On June 30, two planetary objects are intended to meet: The planet entitled after the Goddess of love, Venus, and the planet entitled after the God of Thunder, Jupiter. On Planet Earth, they will seem so close together that they will look like a vivid "double star." These two planets have been steadily approaching each other for the last several weeks, move stealthily toward their closest point: 1/3° apart. That's close enough to be able to shield them with the tip of your pinky finger with an extended arm. In reality, they will be around 670 million kilometers (416 million miles) apart in space. The planets will also look like they're of a same size, but Jupiter is in fact the biggest planet in our solar system and Venus is even smaller than Earth. It is thanks to their relative distances that they seem to be of a related size when stared at from Earth.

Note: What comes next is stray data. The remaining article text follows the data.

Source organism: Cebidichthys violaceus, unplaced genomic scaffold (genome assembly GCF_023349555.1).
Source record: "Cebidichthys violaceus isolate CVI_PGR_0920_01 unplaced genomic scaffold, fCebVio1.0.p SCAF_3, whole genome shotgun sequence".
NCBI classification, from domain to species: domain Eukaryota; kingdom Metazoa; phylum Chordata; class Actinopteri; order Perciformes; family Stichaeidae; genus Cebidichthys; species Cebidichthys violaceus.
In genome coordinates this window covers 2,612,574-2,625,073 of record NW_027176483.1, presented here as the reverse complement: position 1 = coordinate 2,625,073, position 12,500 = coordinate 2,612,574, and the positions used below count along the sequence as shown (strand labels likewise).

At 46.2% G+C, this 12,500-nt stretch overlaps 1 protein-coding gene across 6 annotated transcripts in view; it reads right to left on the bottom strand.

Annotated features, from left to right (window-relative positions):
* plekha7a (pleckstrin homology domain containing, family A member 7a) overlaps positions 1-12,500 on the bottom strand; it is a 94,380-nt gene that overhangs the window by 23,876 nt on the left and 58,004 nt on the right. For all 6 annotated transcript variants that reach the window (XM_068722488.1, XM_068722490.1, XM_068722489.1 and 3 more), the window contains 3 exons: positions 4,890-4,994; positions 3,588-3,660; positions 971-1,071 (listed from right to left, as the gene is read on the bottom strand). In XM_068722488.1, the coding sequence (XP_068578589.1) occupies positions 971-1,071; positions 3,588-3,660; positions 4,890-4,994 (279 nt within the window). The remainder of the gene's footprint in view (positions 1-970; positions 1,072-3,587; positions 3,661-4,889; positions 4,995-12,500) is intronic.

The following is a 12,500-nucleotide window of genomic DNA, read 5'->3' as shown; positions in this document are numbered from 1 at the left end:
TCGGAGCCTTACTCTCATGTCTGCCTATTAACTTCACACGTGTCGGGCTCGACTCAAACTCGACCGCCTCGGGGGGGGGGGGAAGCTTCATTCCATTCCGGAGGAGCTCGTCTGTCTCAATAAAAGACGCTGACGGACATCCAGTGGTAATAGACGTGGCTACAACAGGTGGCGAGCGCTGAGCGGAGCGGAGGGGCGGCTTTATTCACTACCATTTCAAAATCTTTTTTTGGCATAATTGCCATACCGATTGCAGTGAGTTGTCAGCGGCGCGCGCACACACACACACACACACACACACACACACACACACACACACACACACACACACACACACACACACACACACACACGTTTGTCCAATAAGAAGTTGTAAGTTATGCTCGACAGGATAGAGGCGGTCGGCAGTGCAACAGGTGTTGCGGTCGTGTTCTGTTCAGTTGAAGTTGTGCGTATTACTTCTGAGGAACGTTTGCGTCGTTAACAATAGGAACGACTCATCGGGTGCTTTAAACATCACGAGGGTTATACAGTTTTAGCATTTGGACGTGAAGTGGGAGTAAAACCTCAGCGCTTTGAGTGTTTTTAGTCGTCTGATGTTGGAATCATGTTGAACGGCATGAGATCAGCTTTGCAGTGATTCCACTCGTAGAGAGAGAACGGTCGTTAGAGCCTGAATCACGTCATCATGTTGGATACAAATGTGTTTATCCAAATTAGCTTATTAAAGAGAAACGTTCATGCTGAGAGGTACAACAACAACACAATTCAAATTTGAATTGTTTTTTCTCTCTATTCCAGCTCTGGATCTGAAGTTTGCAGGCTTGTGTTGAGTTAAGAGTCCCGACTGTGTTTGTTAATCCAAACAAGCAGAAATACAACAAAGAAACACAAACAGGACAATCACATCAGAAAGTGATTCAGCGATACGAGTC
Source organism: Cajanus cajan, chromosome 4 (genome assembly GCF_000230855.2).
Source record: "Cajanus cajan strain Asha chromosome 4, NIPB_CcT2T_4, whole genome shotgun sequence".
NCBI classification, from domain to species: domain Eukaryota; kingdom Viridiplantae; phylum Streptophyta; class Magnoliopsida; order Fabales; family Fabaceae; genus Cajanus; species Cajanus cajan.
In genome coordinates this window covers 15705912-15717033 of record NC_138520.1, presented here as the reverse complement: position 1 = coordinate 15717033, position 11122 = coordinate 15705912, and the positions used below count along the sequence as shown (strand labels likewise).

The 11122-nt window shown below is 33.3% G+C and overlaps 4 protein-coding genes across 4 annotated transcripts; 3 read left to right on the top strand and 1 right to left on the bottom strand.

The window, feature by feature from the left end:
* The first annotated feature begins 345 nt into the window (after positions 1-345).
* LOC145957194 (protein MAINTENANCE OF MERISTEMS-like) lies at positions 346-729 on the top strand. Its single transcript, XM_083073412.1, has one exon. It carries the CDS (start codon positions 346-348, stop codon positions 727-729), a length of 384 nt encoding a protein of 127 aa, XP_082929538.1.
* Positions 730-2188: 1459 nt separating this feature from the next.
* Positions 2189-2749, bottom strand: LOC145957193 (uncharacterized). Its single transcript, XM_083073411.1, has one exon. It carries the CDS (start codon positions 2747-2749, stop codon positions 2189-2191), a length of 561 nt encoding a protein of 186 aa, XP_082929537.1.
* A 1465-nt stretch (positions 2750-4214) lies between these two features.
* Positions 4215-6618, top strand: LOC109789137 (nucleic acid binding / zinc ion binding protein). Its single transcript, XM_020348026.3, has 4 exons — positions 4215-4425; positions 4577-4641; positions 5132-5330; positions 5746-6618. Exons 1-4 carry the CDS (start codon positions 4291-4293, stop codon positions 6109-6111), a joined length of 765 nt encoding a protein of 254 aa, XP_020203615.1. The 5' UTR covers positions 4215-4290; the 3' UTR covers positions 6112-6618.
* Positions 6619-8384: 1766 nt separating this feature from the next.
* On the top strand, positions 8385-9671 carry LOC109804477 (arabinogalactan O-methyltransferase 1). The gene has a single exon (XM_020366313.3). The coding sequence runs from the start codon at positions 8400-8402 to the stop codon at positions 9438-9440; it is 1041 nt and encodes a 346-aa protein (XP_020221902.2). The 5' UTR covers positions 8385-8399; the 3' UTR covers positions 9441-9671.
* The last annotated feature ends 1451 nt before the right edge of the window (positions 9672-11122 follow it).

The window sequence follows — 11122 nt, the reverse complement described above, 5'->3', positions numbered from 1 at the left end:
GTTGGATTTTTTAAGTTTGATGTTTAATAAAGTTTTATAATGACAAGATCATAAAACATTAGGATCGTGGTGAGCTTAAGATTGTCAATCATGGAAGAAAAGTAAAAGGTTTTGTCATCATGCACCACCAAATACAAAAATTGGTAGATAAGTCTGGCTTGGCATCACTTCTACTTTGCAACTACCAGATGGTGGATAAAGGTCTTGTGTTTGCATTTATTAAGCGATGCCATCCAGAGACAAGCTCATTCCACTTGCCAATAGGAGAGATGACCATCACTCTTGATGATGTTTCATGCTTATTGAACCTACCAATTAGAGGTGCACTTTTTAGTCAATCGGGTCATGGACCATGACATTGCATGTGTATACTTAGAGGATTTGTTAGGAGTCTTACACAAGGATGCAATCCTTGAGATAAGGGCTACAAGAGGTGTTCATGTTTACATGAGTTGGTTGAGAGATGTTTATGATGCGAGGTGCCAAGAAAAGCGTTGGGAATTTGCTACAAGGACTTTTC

|Night Skies: Moon, Venus, Jupiter In Tight Company. Taken in 2008. George M. Groutas/Flickr (CC BY 2.0)|
This occurrence will be observable to the naked eye in the Western sky. If you have binoculars accessible, or, even better, a telescope, you can have a look at the pair and with any luck even see Jupiter's four moons. This touching in the sky is known as a conjunction. A conjunction between Jupiter and Venus is not rare; the duo were last seen close together in the sky on August 18, 2014. By chance, if you miss this sighting and you missed the one in 2014, Venus and Jupiter have arranged another date for the morning of October 26, 2015. On this day, they will be detached by 1°. And if you still can't see this assembly, then next year, on August 27, the planets will come together once again. Here they will be parted by a spectacular 0.1°.